A monochromatic colour scheme is black, white plus all hues and saturations of a single colour. It often lends to clean, elegant and eye catching art, and it's particularly loved by the publishing world. The most famous monochromatic book cover is George Orwell's Nineteen Eighty Four (pictured left). The British first edition was published in both red and green (and no-one is really sure which one came first), and today they are both very collectible.
In psychology, red, blue, yellow and green are considered to be the primary colours of the brain. Sometimes a single colour can be used to display an emotion or feeling more easily than an illustration or picture.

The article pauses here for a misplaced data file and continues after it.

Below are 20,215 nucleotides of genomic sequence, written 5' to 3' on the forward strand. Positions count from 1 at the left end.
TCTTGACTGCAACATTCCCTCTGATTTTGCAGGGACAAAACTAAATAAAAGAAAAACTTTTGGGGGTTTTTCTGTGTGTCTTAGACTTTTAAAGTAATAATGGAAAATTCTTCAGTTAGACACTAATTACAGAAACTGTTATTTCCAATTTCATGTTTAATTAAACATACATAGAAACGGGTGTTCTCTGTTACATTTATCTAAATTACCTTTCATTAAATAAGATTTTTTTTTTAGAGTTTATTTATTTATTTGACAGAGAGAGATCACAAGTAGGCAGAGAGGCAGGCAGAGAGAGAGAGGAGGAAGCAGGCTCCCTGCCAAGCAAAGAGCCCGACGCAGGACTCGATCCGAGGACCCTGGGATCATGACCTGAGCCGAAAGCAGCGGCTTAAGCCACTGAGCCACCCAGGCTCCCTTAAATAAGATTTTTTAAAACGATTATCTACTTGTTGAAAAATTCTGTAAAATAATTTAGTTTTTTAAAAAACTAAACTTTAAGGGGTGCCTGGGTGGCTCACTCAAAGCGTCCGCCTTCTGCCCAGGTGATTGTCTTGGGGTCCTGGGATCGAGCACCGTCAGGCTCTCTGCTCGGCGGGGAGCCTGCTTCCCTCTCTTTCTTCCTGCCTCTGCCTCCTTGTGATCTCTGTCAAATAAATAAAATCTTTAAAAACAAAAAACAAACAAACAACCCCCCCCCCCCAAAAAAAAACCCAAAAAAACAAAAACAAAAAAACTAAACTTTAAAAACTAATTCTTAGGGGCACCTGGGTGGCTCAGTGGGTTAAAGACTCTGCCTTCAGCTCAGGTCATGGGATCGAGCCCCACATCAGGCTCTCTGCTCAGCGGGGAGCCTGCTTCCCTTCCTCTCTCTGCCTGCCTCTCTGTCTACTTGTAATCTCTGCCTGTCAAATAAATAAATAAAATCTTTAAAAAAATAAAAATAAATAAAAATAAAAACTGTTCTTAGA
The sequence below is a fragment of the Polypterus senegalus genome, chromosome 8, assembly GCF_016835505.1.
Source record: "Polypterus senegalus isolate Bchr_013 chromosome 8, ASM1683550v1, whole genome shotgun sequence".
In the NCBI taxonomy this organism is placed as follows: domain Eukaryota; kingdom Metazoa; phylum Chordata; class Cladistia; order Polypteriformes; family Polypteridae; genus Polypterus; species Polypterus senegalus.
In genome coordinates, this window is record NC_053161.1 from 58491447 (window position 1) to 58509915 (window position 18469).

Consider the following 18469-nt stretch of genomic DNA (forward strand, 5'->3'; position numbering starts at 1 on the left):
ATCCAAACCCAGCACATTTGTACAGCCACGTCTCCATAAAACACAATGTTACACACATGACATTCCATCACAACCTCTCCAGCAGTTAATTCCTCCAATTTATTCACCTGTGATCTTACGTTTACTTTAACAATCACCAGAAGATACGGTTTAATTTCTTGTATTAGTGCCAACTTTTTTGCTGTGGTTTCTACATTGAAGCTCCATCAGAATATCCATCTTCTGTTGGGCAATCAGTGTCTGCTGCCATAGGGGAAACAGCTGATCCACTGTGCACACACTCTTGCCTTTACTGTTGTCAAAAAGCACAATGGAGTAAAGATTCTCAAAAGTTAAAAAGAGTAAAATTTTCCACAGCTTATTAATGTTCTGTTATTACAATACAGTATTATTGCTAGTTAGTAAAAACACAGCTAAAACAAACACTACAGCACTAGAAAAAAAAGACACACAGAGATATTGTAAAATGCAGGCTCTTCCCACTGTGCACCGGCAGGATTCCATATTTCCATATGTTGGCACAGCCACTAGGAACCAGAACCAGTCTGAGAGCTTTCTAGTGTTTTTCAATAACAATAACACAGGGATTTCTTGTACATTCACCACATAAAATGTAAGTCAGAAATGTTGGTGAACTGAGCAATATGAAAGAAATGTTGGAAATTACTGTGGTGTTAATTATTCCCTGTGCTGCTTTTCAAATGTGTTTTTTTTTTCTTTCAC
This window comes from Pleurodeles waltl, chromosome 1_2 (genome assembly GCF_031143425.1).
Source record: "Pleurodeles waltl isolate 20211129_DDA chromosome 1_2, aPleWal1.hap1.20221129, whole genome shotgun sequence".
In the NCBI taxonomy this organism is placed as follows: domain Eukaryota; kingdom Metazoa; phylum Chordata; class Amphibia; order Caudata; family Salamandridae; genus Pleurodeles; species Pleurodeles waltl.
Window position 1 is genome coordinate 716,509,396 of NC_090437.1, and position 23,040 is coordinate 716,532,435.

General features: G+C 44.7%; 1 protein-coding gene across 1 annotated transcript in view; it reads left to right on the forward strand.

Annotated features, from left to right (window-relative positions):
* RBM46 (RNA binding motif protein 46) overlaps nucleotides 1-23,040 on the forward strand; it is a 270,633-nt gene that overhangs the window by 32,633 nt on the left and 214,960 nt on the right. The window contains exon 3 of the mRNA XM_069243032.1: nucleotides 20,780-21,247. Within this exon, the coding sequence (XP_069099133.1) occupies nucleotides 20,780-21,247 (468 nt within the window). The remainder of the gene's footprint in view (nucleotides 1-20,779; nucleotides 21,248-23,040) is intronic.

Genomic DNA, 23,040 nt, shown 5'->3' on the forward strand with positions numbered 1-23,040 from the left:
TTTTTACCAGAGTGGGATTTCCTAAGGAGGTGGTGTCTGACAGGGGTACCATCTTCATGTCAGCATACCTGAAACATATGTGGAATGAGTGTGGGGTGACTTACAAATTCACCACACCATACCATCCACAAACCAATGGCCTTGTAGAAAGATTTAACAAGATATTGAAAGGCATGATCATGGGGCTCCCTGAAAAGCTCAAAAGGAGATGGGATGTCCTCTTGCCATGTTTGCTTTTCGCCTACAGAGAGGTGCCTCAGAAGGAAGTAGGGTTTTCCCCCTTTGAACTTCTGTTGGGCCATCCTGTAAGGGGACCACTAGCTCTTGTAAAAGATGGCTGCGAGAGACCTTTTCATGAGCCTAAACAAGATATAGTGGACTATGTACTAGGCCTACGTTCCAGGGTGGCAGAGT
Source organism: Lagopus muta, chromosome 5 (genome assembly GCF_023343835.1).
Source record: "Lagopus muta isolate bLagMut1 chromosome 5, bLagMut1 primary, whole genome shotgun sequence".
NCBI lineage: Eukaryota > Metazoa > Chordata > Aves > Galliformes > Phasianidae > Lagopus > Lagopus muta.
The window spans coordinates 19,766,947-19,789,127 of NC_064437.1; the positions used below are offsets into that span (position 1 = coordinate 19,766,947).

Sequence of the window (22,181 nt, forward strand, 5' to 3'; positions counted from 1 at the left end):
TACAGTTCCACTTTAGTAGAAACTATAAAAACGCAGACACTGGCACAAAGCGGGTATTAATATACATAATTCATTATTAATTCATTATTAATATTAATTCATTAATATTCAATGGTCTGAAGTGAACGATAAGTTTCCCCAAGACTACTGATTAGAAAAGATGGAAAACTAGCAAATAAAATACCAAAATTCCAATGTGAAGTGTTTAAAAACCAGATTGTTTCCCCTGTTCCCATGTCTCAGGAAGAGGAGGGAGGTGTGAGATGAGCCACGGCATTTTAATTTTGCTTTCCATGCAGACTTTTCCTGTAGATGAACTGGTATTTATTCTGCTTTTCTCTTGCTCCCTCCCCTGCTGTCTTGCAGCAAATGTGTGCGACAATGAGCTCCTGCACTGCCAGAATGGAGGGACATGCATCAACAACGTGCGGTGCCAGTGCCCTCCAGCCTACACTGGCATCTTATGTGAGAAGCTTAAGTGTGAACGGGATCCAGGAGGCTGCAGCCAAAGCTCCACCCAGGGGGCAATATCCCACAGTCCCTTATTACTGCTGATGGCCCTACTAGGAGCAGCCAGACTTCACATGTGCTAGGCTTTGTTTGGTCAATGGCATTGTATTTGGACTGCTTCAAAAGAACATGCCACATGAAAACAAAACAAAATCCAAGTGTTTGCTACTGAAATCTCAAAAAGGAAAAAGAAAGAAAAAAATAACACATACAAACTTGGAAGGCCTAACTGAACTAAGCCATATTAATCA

A red cover can be fiery, wild or aggressive, while a blue book might signify coldness or calmness. Yellow can emit positive or negative human emotions and creativity. Lastly, green inspires harmony, prosperity and thoughts of nature.
It's surprising that despite the confines of a single colour there can be so many variations to a monochromatic cover. From a one colour, with black and white accents, to multiple shades of the same colour, any booklover can find something beautiful to add to their collection.
The Psychology of Monochromatic Book Covers › Play Video